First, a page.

It’s that time of year again, with CRM 2015 getting ready to ship, CRM MVPs will be heading to Redmond for the MVP summit and sitting down with the CRM team to hear what’s ahead and provide feedback. One of the things I love about traveling and delivering events around the world is meeting everyone and hearing what they wish got into CRM. I try hard to represent that with the team when giving them input. Since I can’t possibly meet everyone… I wanted to give a call for input to share what are your top 5 “asks” of the CRM Team? Drop me an email via http://blog.davidyack.com/contact-me/ – if you have some connect items that are hot topics send those along too!
I’m a little belated in getting the news out, but I was on the road most of August. Early in August we launched a new book CRM 2013 Quick Start targeted at all of you moving from CRM 2011 or older to the current version of Microsoft Dynamics CRM.
I was joined by several other CRM MVPs to help get this out the door so you have insights included from Joel Lindstrom, David Berry, Richard Knudson, Dylan Haskins, Jukka Niiranen and Julie Yack.
You can order a PDF EBook or Print from our site at http://www.crm2013quickstart.com and use discount code DavidYackCRMQuickStartEBook at checkout for 20% off. Or you can use this link which already has the discount code pre-loaded – Discount Link
For those of you that are Amazon fans and can’t live without your Kindle, we also released a Kindle version of the book!
We would love to hear what you would like in the future for books, video training or otherwise – feel free to reach out with your ideas http://blog.davidyack.com/contact-me/
Chapter 1 - Hello I’m CRM 2013
Microsoft Dynamics CRM 2013 is a major release building on the strong foundation of CRM 2011. From the user experience to platform capabilities CRM 2013 has changes that are targeted for everyone as users, customizers, IT Pros, and developers. In this chapter we give you a 50,000 foot tour of what’s new.
Chapter 2 – The User Experience
Before you can build solutions in CRM 2013 you should learn how the new user experience works. In this chapter we will dive into the new experience and break down all the key changes so you are ready to start thinking about customizing it.
Chapter 3 – Customizing CRM Forms
The 2013 user experience requires rethinking how we customize forms. From the new layout options, new controls and even new form types we have a lot to talk about. We also can’t forget you might have CRM 2011 forms and want to know how to move them forward into this release.
Chapter 4 – Security Model Changes
Today’s global business challenges the traditional organization structure as people form dynamic teams to work on individual opportunities or other data in CRM. CRM 2013 addresses that with Access Teams which challenge past thinking of how to handle these types of needs. In this chapter we will explore the new feature and discuss how and when to use the different CRM security concepts.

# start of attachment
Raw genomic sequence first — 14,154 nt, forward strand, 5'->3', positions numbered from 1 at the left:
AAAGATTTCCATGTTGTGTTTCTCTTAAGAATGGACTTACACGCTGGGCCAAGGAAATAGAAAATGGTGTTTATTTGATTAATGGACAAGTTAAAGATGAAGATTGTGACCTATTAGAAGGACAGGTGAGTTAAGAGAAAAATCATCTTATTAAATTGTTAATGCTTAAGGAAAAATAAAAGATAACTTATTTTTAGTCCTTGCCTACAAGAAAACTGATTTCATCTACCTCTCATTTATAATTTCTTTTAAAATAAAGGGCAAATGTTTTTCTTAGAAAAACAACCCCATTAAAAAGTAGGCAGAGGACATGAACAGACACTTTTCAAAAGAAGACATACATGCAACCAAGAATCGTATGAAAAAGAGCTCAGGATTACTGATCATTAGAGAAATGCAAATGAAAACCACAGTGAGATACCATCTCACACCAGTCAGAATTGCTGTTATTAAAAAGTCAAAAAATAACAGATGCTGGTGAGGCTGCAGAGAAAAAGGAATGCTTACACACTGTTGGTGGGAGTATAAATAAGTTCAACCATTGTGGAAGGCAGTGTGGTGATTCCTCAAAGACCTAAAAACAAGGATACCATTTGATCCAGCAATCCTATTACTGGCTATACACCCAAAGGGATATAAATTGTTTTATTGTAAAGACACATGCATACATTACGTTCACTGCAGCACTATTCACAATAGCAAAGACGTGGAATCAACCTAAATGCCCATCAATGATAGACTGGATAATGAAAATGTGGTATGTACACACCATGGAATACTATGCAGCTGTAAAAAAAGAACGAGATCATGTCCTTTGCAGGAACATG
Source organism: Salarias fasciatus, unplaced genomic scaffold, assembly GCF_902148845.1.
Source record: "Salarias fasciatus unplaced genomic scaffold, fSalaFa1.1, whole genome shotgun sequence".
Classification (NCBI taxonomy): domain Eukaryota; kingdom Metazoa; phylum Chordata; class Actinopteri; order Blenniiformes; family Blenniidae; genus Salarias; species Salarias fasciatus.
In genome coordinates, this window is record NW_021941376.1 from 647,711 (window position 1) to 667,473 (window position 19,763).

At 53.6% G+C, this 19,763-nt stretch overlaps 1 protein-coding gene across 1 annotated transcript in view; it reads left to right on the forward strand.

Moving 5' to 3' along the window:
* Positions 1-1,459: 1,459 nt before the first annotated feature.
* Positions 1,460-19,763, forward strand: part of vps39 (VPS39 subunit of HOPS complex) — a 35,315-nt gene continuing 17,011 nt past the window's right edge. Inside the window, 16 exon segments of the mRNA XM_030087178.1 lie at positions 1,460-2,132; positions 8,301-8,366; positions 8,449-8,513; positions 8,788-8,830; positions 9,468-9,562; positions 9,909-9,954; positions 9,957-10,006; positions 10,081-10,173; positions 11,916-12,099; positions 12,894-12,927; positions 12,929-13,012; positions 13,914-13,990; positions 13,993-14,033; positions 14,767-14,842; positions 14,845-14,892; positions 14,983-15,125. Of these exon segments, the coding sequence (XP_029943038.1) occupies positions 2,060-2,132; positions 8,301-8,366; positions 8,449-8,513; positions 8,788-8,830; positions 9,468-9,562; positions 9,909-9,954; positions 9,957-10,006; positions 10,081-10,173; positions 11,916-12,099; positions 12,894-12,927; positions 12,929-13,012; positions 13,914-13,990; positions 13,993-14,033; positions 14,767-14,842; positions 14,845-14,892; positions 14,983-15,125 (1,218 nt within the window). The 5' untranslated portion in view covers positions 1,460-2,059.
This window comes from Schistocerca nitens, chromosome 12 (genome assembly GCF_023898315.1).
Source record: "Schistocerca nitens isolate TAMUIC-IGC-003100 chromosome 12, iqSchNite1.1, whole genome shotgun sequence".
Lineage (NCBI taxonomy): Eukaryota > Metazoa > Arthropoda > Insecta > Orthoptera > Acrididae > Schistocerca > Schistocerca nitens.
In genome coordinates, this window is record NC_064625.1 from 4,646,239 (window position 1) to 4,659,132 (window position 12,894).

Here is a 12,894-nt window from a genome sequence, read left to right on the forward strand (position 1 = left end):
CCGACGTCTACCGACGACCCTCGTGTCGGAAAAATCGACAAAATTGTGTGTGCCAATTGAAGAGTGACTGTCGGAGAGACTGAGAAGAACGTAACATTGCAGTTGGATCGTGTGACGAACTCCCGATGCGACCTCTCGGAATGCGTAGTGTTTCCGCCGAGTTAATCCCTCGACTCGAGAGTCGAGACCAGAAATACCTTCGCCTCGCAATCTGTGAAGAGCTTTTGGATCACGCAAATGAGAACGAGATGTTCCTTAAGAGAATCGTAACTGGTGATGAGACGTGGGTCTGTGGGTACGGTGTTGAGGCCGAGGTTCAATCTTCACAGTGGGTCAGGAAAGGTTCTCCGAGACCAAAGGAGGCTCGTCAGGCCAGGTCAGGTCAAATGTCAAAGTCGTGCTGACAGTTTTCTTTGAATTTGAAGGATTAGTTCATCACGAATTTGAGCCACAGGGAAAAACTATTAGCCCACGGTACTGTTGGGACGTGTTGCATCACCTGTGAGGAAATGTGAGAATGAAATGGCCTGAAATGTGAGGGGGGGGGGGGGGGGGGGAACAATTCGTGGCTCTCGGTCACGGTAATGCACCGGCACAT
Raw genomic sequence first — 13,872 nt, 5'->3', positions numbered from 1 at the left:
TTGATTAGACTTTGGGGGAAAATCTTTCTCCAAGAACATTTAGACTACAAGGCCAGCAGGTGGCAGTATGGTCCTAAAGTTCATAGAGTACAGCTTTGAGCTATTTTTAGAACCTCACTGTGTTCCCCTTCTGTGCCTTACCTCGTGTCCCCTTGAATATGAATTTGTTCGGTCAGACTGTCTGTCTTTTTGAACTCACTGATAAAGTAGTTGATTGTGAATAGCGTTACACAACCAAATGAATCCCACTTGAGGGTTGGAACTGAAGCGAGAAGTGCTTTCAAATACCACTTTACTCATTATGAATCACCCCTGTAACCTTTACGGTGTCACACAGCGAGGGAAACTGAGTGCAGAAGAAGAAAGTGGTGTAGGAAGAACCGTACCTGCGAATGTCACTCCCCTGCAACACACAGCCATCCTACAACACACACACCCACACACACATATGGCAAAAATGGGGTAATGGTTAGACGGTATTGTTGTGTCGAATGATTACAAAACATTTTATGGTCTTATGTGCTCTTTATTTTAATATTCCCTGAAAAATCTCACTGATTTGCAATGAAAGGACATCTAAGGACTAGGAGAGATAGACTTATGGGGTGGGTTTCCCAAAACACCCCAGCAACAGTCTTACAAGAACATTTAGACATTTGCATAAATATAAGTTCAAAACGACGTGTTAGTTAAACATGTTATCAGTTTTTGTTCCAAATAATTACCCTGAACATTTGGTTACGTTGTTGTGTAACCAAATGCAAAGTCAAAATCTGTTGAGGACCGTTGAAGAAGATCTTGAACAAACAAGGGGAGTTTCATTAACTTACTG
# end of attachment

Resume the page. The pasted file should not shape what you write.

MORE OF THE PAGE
Chapter 5 – Building Business Processes
To consistently bake good cookies people often times use their favorite recipe. The Business Process feature of CRM 2013 brings that to CRM allowing you to bake in a business process into the life cycle of a CRM record. In fact you can even blur the lines of multiple CRM entities and have a business process cross the entity boundaries reflecting more real-world business processes. In this chapter we look at the features and how to leverage them to improve user productivity and consistency.
Chapter 6 – No Code Business Rules
Portable Business Rules, or PBL for short, offer a declarative way to define business rules. This new feature represents the start of a journey to a common need of having simple rules like “This field is required”. In this chapter we will explore the capability of PBL and when to use it versus other concepts in CRM that can enforce business rules.
Chapter 7 – Real Time Workflows
Workflows offer an easy way to compose flexible business processes that can optionally include custom code created by a developer. Prior to CRM 2013 these had to run asynchronously in the background and never could happen in real time. This caused a lot of plug-ins to be built to handle the requirement. New in CRM 2013 is real time workflows that can allow processing of events real time. In this chapter we discuss when and how to use the new feature.
Chapter 8 – Upgrading to CRM 2013
Next, Next, Next…Done… If it was only that easy it would be an automated upgrade. In this chapter we explore what you should consider before you upgrade and how to prepare.
Chapter 9 – Solutions going forward
As the pace of CRM releases increases, understanding how to package and deploy solutions becomes increasingly important. In this chapter we will discuss changes to the Solution Framework and how to prepare for the bold new world of frequent CRM releases.
Chapter 10 – Taking CRM on the Road